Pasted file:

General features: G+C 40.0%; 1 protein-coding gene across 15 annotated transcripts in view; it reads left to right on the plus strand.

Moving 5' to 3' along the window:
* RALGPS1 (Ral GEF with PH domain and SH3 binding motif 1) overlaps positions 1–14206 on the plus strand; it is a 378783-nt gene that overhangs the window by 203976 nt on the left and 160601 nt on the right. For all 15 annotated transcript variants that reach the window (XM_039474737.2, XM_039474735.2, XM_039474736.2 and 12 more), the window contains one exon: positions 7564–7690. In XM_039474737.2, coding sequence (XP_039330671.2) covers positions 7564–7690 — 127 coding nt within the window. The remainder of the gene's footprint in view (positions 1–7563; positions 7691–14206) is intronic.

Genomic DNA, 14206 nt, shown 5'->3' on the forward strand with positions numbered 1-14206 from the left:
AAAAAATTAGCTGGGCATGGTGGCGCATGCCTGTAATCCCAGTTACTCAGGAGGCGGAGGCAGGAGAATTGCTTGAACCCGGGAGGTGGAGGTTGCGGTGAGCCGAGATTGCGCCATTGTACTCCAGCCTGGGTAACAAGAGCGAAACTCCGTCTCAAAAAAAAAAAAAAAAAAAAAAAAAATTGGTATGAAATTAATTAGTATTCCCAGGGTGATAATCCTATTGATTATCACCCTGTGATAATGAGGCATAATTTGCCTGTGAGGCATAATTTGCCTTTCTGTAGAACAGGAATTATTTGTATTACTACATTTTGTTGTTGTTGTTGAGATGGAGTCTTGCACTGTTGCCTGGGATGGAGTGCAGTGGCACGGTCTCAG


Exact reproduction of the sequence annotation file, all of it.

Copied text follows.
General features: G+C 40.0%; 1 protein-coding gene across 15 annotated transcripts in view; it reads left to right on the plus strand.

Moving 5' to 3' along the window:
* RALGPS1 (Ral GEF with PH domain and SH3 binding motif 1) overlaps positions 1–14206 on the plus strand; it is a 378783-nt gene that overhangs the window by 203976 nt on the left and 160601 nt on the right. For all 15 annotated transcript variants that reach the window (XM_039474737.2, XM_039474735.2, XM_039474736.2 and 12 more), the window contains one exon: positions 7564–7690. In XM_039474737.2, coding sequence (XP_039330671.2) covers positions 7564–7690 — 127 coding nt within the window. The remainder of the gene's footprint in view (positions 1–7563; positions 7691–14206) is intronic.

Genomic DNA, 14206 nt, shown 5'->3' on the forward strand with positions numbered 1-14206 from the left:
AAAAAATTAGCTGGGCATGGTGGCGCATGCCTGTAATCCCAGTTACTCAGGAGGCGGAGGCAGGAGAATTGCTTGAACCCGGGAGGTGGAGGTTGCGGTGAGCCGAGATTGCGCCATTGTACTCCAGCCTGGGTAACAAGAGCGAAACTCCGTCTCAAAAAAAAAAAAAAAAAAAAAAAAAATTGGTATGAAATTAATTAGTATTCCCAGGGTGATAATCCTATTGATTATCACCCTGTGATAATGAGGCATAATTTGCCTGTGAGGCATAATTTGCCTTTCTGTAGAACAGGAATTATTTGTATTACTACATTTTGTTGTTGTTGTTGAGATGGAGTCTTGCACTGTTGCCTGGGATGGAGTGCAGTGGCACGGTCTCAG